Fava beans, or broad beans (fava is Italian for ‘broad bean’) have been cultivated in the Old World for thousands of years. Along with lentils, peas and chickpeas, these easy to grow beans have been part of the Mediterranean diet since about 6000 BC. From Elizabeth Schneider’s Vegetables from Amaranth to Zucchini: “This venerable mainstay of the Old World has been cultivated for so long that its wild ancestor and place of origin are no longer traceable. Found from China to England, where they are known as broad beans, they are now most associated with the south of France and Italy.” This association with Mediterranean cuisine has made the fava bean highly sought after by chefs; the labor involved with preparing them unfortunately makes them a bit intimidating for home cooks.
But, once you go through the laborious preparation, very little needs to be done. Simplicity is key here – Elizabeth quotes my good friend, cycling companion and chef, Jody Adams: “I feel they are one of those foods that should be treated with almost ritualistic simplicity.”
Salty hard cheeses and fava beans are a classic combination. In Tuscany, one of the regions we visit on our Bike the Wine Road cycling tours, the salty hard cheese of choice would be one of the many Pecorino cheeses produced here. The name “Pecorino” is a somewhat recent invention. Pecorino comes from the word pecora, meaning sheep, as these cheeses are made from ewe’s milk. But prior to the end of World War II, every area in Tuscany had it’s own “cacio” that it made from ewe’s milk, using very similar production techniques. Today, you will find many types of pecorino cheeses in Tuscany (as well as Sardinia, Lazio and Sicily). Pecorino Toscano has earned the EU DOP quality designation. So the salad itself is quite simple; this is an adaptation of a dish from Elizabeth Schnieder’s book. The labor – multiple steps, but each quite easy – is in the preparation of the beans themselves.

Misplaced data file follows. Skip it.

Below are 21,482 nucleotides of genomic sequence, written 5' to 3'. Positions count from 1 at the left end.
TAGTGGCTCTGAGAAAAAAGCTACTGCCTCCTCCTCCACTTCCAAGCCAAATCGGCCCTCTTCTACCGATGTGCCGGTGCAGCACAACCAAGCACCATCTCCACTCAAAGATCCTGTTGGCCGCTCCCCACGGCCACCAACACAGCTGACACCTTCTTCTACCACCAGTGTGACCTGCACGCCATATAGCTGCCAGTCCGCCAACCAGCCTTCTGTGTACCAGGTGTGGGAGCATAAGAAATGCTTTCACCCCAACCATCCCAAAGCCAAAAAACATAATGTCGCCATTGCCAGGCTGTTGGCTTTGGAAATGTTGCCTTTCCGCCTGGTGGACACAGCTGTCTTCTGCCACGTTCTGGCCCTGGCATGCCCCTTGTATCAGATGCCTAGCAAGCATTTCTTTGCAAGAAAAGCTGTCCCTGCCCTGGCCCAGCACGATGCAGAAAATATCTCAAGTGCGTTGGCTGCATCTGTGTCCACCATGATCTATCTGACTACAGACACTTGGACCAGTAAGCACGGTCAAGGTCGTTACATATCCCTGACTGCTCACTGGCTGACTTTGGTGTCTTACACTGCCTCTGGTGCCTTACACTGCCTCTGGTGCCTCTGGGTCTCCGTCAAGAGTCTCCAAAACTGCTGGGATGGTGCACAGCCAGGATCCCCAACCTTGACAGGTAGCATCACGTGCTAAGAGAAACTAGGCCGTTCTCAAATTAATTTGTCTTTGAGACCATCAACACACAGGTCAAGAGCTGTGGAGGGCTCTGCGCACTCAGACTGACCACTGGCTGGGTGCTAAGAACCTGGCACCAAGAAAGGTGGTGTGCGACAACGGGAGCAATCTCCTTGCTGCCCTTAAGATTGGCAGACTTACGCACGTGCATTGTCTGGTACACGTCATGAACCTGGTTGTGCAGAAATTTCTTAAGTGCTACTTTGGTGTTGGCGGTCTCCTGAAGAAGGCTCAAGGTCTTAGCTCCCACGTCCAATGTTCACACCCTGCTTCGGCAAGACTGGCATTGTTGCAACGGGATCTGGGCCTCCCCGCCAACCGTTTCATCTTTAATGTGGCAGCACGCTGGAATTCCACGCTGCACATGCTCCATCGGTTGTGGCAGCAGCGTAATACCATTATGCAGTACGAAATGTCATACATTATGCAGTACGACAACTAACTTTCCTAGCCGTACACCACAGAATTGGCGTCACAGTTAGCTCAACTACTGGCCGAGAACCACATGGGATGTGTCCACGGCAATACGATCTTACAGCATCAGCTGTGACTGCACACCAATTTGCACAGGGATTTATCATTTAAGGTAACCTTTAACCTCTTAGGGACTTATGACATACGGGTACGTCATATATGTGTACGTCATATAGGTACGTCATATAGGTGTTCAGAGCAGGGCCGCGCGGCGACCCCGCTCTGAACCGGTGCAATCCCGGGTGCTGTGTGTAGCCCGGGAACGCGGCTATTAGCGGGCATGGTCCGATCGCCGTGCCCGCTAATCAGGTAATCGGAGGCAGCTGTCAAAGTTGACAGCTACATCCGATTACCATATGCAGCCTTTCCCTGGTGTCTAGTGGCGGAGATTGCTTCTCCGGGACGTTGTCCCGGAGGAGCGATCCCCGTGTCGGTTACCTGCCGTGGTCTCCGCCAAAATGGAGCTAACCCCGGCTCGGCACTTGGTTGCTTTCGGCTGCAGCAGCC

Unless you have access to favas straight off the vine, and using them in stews or purees, you will need to both shell and skin them. Most beans sold in the US will require both. First, spend some time picking out the right beans. You should inspect each pod, feeling for large, individual beans. In my enthusiasm to actually see them in stores – they still rarely grace the produce section in my neck of the woods – I have grabbed handfuls, to get home and open them up and find beans so immature as to yield nothing after peeling. You want to inspect each, feeling for beans inside each pod that are as large as a fingernail.
Next, you will need to shell, blanch, and then peel your fava beans. To do this: Snap the tips off the pods, then strip any strings along the pod. Open the seam, and pull out the individual beans from the plush pod in which they lie.
Bring a pot of water to a rolling boil, and salt. Dump the beans into the boiling water, and return to a boil. Do NOT cover. Cook for 30 seconds to 1 minute, depending on size. No more, or they will squish when you skin them. Drain and drop into ice water to stop the cooking process.
To peel, pinch a bit of skin off of the top of each bean with your fingernail. You will then be able to squeeze the bean at the opposite end and pop out the bean. Truly a labor of love.